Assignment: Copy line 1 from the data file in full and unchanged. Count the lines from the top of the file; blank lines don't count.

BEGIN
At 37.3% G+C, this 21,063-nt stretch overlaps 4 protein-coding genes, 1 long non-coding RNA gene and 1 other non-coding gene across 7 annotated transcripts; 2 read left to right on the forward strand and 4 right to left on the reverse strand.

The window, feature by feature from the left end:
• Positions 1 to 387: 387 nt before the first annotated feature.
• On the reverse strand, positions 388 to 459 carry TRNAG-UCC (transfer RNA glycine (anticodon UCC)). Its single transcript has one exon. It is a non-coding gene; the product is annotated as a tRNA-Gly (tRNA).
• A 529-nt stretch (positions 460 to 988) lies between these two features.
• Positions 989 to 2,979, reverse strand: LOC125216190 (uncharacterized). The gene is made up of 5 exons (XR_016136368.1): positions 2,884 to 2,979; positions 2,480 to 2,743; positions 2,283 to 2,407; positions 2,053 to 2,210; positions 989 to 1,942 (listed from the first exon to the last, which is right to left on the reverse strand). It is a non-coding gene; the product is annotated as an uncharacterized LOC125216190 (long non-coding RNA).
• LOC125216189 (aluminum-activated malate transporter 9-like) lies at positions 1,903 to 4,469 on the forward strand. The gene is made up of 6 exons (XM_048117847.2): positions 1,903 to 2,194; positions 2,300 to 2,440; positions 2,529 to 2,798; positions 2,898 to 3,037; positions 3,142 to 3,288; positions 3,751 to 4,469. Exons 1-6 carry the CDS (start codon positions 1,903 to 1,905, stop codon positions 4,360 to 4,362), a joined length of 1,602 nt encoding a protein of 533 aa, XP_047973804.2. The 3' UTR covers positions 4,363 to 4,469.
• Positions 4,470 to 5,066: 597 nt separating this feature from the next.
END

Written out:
At 37.3% G+C, this 21,063-nt stretch overlaps 4 protein-coding genes, 1 long non-coding RNA gene and 1 other non-coding gene across 7 annotated transcripts; 2 read left to right on the forward strand and 4 right to left on the reverse strand.